Wickedness of the human mind cloaked in pop lyrics


Wickedness of the human mind cloaked in pop lyrics

Theodore Dalrymple

Asma and Bashar al-Assad: Trashy and sentimental tastes and a vague feeling that things aren’t turning out as planned. Photo: Reuters

SOME men are born evil, some achieve evil, and some have evil thrust upon them. Bashar al-Assad of Syria falls into the third category; but from the point of view of his victims, it hardly matters. For them, evil is evil and death is death. The psychological origins of a man’s crimes don’t make them less real or horrible to those who suffer from them.

The now-public emails exchanged between the Syrian dictator, his wife and their immediate circle are those of a band of people physically insulated from the hardships and horrors of their own country and who are given alternately to self-pitying sentimentality and callous flippancy. In other words, the emails are entirely plausible as a picture of the life in the court of Bashar al-Assad.

When you look at pictures of Assad you see a weak man, whom you would expect to be a pettifogger rather than a brute. But push a pettifogger to the wall and he is capable of the greatest obduracy, which is the strength of the weak. A cornered rat, that normally resides incognito, is a ferocious and dangerous beast, even if he remains in essence weak and highly vulnerable.

Bashar al-Assad was never intended for the dictatorship. That role was reserved for his far more extrovert, flashy and outwardly vicious brother who was killed in a car accident caused by his typically intemperate driving. A man who knows from an early age that he will inherit supreme power is inclined to believe that even the laws of physics will bend to his will, and that he can therefore drive like a lunatic with impunity. Bashar was not like this; on the contrary, he was shy, retiring and anxious to succeed in his own profession, that of ophthalmology.

When he was in London learning his profession, therefore, he made no waves; he lived modestly, if comfortably; by all accounts he was a quiet, polite and careful doctor who was nice to his patients and respectful of his seniors. It is even probable that when he returned to Syria as heir-apparent he harboured genuinely reformist ideas and intentions. But once he returned home, the logic of the situation was all against him. His father was a brutal, vicious mass murderer, the leader of a brutal, vicious, mass-murdering political movement. If Bashar had been a strong, brave man, he would have refused the poisoned chalice; but, having accepted it, he had to drain it to the dregs. Latin American gangsters give people a choice: plata o plomo, silver or lead, money or the bullet; for Bashar al-Assad, it was power or total extinction, not only for himself, but for his entire group.

His wife, the beautiful, educated, Anglicised daughter of a successful Syrian physician exiled in London, was no more destined by nature for the role of dictator’s wife than he for that of dictator. Her metamorphosis from Mrs Assad to Eva Peron and then to Elena Ceausescu was by a process not altogether of her choosing. Furthermore, power not only corrupts but insulates from reality, both physical and moral. Bad actions come to be rationalised as necessary and then even as good.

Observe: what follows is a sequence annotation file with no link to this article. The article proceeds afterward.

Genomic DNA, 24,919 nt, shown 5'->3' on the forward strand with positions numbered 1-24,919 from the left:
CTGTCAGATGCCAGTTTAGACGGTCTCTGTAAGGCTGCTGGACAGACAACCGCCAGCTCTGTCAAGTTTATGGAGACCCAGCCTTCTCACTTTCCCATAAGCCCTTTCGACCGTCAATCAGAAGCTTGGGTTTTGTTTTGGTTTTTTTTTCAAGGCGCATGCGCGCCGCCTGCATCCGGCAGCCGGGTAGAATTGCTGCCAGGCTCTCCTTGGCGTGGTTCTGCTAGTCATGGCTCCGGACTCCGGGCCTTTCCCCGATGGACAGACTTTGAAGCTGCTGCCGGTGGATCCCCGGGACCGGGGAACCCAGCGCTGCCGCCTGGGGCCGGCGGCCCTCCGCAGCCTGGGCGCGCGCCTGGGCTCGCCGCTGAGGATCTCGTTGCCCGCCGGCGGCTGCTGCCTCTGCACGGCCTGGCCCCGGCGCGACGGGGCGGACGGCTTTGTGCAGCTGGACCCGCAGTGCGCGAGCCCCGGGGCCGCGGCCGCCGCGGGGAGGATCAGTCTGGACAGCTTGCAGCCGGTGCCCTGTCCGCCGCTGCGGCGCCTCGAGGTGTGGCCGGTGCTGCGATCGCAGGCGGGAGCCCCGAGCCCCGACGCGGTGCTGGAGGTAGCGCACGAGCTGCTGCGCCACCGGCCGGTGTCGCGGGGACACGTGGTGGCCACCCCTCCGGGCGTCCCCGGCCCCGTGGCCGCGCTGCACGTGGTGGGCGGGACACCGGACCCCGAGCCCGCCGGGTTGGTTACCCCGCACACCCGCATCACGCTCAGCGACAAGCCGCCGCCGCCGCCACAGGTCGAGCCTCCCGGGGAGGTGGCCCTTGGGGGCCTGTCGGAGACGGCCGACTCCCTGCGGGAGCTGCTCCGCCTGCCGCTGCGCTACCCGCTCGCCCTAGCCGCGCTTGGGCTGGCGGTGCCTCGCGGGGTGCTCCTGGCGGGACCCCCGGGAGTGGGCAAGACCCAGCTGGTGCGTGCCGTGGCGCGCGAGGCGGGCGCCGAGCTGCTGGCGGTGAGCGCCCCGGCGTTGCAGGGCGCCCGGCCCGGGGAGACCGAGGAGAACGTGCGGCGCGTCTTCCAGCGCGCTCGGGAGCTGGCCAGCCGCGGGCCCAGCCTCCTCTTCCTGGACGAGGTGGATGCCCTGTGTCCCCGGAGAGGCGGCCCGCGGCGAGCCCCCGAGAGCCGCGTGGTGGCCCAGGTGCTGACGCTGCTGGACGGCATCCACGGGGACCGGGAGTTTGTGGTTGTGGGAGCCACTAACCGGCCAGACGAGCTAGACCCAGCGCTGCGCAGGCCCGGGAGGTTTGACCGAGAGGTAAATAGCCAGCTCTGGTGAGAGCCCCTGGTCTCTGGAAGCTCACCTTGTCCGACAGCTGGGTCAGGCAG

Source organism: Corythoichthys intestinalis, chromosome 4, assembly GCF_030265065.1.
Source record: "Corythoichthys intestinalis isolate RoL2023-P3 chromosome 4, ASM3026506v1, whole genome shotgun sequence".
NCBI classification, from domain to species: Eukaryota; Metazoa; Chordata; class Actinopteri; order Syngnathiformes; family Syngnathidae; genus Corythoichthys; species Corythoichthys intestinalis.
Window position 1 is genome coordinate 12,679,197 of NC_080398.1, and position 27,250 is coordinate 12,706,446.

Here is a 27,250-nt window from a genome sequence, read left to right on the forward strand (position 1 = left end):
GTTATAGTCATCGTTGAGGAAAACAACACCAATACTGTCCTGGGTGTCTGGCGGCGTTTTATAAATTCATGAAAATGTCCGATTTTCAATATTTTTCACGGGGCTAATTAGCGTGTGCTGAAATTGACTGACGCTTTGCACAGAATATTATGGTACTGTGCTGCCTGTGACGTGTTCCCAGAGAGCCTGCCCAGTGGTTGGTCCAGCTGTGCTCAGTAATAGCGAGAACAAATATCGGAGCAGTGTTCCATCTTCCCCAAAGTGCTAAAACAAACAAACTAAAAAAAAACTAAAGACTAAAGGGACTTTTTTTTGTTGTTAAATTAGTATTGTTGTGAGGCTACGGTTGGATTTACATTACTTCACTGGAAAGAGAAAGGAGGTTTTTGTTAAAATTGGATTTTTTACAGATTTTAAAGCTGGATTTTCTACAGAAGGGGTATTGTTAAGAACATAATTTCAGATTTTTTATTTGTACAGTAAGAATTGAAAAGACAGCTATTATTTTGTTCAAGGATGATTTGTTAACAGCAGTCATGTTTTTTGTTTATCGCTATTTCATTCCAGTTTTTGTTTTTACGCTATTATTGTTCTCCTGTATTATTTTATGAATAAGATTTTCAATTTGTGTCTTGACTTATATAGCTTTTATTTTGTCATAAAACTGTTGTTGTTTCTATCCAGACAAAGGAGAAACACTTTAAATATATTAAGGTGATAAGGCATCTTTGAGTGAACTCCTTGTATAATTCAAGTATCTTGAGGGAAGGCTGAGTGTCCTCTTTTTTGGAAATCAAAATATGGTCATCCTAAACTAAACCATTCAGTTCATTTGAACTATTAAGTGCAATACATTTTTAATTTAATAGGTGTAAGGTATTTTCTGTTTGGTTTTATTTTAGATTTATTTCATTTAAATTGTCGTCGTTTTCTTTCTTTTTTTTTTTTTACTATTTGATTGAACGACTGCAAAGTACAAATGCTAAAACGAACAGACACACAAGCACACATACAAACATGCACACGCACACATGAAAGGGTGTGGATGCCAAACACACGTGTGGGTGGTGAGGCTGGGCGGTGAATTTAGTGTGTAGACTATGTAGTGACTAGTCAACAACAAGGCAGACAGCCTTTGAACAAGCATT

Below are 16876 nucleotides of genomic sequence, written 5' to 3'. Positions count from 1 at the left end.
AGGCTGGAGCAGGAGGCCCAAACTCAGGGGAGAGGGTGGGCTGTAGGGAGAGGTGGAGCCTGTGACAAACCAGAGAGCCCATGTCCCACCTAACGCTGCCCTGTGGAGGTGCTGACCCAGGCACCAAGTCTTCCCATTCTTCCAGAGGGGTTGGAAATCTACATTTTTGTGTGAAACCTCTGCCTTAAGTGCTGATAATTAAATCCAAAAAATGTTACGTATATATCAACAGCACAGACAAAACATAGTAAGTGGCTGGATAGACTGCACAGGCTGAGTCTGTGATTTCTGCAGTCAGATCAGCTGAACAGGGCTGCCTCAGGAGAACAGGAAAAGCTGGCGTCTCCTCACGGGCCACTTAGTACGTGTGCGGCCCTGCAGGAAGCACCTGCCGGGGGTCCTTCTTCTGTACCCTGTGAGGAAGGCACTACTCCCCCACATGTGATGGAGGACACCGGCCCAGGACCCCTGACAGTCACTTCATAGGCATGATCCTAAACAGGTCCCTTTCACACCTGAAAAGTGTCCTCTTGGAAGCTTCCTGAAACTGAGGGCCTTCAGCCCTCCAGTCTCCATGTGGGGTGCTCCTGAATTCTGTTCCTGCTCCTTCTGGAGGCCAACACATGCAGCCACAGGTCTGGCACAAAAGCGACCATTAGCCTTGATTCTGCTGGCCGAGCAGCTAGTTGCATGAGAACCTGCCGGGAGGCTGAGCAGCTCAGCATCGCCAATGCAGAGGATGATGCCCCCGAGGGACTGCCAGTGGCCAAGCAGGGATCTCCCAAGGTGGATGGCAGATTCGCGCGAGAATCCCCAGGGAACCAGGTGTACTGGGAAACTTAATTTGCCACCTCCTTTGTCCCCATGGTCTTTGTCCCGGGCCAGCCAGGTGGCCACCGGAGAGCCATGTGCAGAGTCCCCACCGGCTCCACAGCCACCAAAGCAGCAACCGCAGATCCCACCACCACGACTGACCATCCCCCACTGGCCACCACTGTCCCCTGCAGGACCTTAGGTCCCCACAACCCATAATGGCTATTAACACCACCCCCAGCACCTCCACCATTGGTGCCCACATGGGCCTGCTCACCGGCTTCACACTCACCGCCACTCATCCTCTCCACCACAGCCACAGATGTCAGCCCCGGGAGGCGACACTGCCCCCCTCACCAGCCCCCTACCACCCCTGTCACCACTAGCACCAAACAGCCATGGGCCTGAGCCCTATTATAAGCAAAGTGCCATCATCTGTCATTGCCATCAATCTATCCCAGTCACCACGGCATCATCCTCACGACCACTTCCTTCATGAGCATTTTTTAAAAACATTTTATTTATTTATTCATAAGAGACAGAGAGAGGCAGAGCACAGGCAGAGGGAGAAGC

At the same time, however, an apprehension that all is not well cannot be altogether avoided, however strong the forces of self-deception. So when I read that Assad had sent his wife the lyrics of a saccharine and sentimentally self-pitying country and western song, Blake Shelton’s God Gave Me You, I was not surprised: it rang entirely true to his psychology and his situation.

I’ve been a walking heartache,

I’ve made a mess of me,

The person that I’ve been lately

Ain’t who I wanna be.

Another of his favourites, apparently, is We Can’t Go Wrong by the Cover Girls, a song with the following lines:

There was a time when things were better than the way they are today,

But we forgot the vows we made and love got lost along the way.

Psychobabble, then, meets ruthlessness. The vague and imprecise confession that things were not supposed to turn out like this is certainly not intended as a confession that they turned out like this because of anything that I did, but to exculpate me from the suspicion, including my own, of being a bad man.

This is all very sick, but it is not the pathology of the Middle East alone. It is what happens when the contemporary psychology of the Real-Me (the notion that, no matter what I do or how I behave, my inner goodness, my original virtue, remains intact), which since the 1960s has become so profoundly Western, intersects with a vile political tradition.

As for the Assads’ sumptuary expenditure, on such things as vases, chandeliers and jewellery, in the midst of their country’s increasing penury, there is nothing at all surprising about it. The Marquis de Custine, in his book on Russia in 1839, remarked on the tendency of despotisms to demand extreme sacrifices to bring forth trifles, but at least hereditary monarchs usually had taste, and created monuments of lasting aesthetic value. THE ENTIRE ARTICLE AT SOURCE